As I have already mentioned in my last post and in many others, I am interested in testing the assumptions with which we carry out our daily work. One of the assumptions that we work on, is that timeouts are useful. To test this assumption, I participated (with reader Ben Raymond, who did the actual statistics parts, i.e. the ‘work’) in a study of timeouts in the Polish and Italian men’s leagues from the last season. For the 2015/2016 Polish Plus Liga, we were able to obtain data for over 70% of the matches (143/181). We found out some interesting things.
As an explanatory note, in this post I am trying to summarise and simplify the findings and not add too much in the way of tables and figures that impact the flow of the post. Therefore there are a couple of footnotes with extra information. All use of the world ‘significant’ is in its statistical sense. The final paper with all notes, discussion, tables and figures will be linked later.
One assumption, or conventional wisdom, that I have written about is that there are more service errors after timeouts. We did not find that to be true. In fact, the opposite is true. The first serve of the set and serves after both tactical and technical timeouts produce lower error rates than serves in general play. This result could be explained in two ways. Either the conventional wisdom that is confirmed by years and years of confirmation bias is not actually true. Or professional players, instructed by their coaches, or through years of training, approach serving at these moments differently which leads to different outcomes.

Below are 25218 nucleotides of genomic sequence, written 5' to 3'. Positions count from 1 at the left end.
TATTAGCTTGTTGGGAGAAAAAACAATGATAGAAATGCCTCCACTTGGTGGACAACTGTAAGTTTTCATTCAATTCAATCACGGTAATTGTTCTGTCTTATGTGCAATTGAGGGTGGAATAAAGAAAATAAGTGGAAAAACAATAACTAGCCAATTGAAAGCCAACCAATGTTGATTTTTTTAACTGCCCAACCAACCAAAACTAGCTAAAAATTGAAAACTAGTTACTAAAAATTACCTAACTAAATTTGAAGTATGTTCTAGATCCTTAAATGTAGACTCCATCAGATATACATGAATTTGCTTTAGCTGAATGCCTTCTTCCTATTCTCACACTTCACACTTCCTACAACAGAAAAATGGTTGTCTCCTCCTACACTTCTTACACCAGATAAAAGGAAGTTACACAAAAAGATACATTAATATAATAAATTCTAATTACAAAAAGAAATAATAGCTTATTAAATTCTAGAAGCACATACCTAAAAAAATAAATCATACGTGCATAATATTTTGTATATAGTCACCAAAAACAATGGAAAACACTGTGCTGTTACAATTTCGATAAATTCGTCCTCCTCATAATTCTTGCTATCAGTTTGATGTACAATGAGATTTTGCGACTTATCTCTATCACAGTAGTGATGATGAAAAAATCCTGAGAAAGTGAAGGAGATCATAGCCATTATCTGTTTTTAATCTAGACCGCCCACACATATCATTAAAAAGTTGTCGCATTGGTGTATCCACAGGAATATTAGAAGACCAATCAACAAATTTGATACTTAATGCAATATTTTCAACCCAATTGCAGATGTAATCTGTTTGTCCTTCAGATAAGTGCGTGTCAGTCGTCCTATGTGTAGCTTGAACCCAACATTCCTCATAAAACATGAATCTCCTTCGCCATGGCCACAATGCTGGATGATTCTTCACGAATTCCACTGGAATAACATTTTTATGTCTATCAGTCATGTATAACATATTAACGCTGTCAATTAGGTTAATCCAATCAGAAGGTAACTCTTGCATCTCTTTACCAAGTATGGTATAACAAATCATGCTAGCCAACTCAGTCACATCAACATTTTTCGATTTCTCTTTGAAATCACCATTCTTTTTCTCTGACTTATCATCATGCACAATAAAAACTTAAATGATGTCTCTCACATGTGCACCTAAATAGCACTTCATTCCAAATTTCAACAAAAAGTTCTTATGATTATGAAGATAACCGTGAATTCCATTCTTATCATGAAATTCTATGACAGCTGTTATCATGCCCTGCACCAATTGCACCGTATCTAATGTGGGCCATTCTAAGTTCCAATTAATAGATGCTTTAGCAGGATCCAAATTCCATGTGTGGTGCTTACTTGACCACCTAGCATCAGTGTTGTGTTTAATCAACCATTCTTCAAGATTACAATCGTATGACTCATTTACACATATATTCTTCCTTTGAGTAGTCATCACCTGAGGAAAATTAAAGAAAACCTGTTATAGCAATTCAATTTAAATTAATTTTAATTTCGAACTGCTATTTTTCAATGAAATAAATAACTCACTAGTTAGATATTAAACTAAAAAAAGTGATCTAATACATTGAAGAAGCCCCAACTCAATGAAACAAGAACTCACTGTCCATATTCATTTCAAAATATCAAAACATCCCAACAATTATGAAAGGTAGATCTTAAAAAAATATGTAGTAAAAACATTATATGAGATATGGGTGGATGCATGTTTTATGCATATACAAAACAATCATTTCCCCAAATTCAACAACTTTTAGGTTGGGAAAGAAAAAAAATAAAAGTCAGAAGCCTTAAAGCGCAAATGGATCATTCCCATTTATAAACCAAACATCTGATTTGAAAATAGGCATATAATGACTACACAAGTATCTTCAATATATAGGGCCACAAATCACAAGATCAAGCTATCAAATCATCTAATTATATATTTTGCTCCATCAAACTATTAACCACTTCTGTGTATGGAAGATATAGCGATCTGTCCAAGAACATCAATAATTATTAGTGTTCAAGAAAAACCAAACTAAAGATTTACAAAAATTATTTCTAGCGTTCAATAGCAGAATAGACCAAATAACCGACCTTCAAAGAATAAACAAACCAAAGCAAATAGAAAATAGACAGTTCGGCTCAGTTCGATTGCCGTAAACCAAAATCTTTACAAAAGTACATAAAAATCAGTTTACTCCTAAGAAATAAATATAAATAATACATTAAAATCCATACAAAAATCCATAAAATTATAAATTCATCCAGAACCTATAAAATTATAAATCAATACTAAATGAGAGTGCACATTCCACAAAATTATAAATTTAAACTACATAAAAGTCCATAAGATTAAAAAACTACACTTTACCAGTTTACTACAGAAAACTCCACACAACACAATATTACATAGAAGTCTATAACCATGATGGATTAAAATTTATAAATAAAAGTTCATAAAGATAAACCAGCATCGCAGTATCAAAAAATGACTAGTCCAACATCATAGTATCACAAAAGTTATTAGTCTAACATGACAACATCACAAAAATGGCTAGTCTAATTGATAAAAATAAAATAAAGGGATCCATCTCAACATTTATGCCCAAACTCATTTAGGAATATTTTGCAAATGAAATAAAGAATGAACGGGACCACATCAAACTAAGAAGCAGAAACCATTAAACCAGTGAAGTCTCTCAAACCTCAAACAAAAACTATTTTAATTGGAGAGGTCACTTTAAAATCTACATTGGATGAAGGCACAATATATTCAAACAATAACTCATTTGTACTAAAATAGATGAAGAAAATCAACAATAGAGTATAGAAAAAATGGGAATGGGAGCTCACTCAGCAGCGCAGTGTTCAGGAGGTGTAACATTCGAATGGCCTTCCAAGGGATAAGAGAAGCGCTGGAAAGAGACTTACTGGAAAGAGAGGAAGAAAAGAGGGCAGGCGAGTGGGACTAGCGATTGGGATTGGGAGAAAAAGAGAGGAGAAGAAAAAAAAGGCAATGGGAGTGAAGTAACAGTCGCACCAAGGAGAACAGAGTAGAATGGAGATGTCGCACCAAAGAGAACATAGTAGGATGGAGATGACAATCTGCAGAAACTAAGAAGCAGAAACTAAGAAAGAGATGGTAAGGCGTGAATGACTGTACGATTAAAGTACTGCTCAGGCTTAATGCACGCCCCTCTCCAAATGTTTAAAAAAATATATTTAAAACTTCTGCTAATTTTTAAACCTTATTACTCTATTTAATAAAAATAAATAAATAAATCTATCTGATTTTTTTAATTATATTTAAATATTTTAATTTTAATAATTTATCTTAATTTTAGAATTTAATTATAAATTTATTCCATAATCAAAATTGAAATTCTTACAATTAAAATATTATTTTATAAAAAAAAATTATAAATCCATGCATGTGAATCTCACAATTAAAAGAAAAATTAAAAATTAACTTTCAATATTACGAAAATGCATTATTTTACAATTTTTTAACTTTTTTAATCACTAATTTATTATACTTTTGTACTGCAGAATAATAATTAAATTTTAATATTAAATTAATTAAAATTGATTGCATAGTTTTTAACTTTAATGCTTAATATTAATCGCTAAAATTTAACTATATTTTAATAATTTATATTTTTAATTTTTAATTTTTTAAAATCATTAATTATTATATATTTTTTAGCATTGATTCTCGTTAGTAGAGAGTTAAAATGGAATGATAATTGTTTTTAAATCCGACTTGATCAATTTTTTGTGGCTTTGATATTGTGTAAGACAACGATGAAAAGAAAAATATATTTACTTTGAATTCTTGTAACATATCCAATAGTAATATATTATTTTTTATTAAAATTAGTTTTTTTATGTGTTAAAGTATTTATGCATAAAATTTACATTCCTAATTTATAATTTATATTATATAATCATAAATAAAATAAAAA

|Serve category||Serves||Errors||Error Rate|
|First of set||543||62||0.114|
|Followed technical timeout||1016||126||0.124|
To test whether in fact players did approach serving differently at different match junctures, we looked also at ace percentage and perfect pass percentage. We found that the ace percentage at the start of the set was a little bit higher, and after a timeout a little bit lower, but neither of these results are significant. As far as reception quality (as measured by perfect pass percentage) goes, reception in general is worse than after timeouts. This result is not very significant.
Overall, I think we can reasonably infer, due to the lower error rate and higher reception quality, that players approach serving differently after timeouts. So maybe the conventional wisdom was once true even if it no longer is.*
The biggest theory we wanted to test is that timeouts effect sideout percentage. Here we found a very interesting thing. The sideout percentage is a remarkably robust figure. Two thirds of all serve attempts are won by the receiving team. This figure is almost exactly the same in general play, on the first ball of the set, after a tactical timeout and after a technical timeout.
|Serve category||Opp Serves||Sideouts||Sideout Rate|
|First of set||543||369||0.68|
|Followed technical timeout||1016||680||0.669|
We looked deeper to see if timeouts may actually be more or less effective in different parts of the set, and saw that there might be some small positive effect on sideout percentage by a timeout taken before the score is 10. However, overall there is no significant effect of a timeout taken at any point in the set. The same goes for score differential.
Service Series / Runs
The final area that we considered in the project was how these parameters changed during a service series. We found that the likelihood of service errors does not significantly change during a series**. On the other hand, sideout percentage does change, for the worse. After the third serve in a series, sideout percentage decreases significantly. Even though this is the one situation in which we found variation in sideout percentage, there was still no significant effect in taking a timeout.
There is no evidence, in this league, in this season, that timeouts effect the game in any useful way.
The full study can be found here.
* We also looked at Earned Sideout (Sideouts won not including serve errors) and First Ball Sideout (sideouts won on the first attack after reception). Both of these were also higher after timeouts, which is also what you would expect if serving was weaker at those times.
**It has been suggested that the third serve of a series is most likely to be an error. This conventional wisdom did not hold up.